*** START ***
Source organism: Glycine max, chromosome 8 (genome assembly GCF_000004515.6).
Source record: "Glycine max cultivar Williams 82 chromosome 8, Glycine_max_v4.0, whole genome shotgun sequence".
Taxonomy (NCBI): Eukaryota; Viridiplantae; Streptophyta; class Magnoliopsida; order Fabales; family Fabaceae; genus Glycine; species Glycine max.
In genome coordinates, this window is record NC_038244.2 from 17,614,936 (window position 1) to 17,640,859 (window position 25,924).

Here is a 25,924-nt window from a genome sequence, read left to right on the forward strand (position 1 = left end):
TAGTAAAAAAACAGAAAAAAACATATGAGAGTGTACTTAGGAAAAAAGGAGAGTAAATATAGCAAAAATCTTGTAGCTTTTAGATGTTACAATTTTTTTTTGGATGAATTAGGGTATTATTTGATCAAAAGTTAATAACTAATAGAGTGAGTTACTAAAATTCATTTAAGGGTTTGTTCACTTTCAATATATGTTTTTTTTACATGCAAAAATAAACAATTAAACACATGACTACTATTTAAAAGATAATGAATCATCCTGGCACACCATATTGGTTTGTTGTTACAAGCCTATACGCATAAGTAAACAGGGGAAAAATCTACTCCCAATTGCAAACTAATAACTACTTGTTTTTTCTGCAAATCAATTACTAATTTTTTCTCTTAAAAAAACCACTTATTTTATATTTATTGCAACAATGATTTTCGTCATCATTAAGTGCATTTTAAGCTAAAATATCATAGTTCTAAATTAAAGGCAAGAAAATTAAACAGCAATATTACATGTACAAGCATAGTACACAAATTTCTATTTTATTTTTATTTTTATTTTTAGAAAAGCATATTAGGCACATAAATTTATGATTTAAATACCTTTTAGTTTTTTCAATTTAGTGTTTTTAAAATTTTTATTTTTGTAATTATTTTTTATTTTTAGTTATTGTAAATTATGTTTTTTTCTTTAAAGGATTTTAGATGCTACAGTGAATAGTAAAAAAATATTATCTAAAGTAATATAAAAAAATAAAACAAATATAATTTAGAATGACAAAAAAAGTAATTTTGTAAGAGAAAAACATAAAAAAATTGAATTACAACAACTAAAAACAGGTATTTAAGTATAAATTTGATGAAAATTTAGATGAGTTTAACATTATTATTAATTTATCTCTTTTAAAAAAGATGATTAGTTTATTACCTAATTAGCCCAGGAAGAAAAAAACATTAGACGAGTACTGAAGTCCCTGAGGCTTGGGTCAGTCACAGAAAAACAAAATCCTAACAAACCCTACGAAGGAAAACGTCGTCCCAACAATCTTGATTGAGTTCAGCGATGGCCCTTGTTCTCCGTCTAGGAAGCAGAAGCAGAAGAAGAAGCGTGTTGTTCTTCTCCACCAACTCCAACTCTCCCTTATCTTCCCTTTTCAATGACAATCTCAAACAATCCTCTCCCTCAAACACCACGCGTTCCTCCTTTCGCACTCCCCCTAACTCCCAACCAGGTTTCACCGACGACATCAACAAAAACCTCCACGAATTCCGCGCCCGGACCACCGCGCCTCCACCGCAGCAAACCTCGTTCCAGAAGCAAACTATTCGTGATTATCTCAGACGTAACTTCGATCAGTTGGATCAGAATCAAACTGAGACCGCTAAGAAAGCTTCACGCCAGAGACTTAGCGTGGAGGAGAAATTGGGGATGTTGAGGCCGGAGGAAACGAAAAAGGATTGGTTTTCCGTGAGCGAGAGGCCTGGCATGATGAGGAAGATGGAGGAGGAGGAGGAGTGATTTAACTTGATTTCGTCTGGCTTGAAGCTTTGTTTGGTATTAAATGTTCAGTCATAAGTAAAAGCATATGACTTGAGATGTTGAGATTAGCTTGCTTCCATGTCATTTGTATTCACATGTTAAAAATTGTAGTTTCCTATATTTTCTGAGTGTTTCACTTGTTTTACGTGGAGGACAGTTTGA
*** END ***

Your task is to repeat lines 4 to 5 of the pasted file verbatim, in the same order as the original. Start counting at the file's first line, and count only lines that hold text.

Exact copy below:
In genome coordinates, this window is record NC_038244.2 from 17,614,936 (window position 1) to 17,640,859 (window position 25,924).

Here is a 25,924-nt window from a genome sequence, read left to right on the forward strand (position 1 = left end):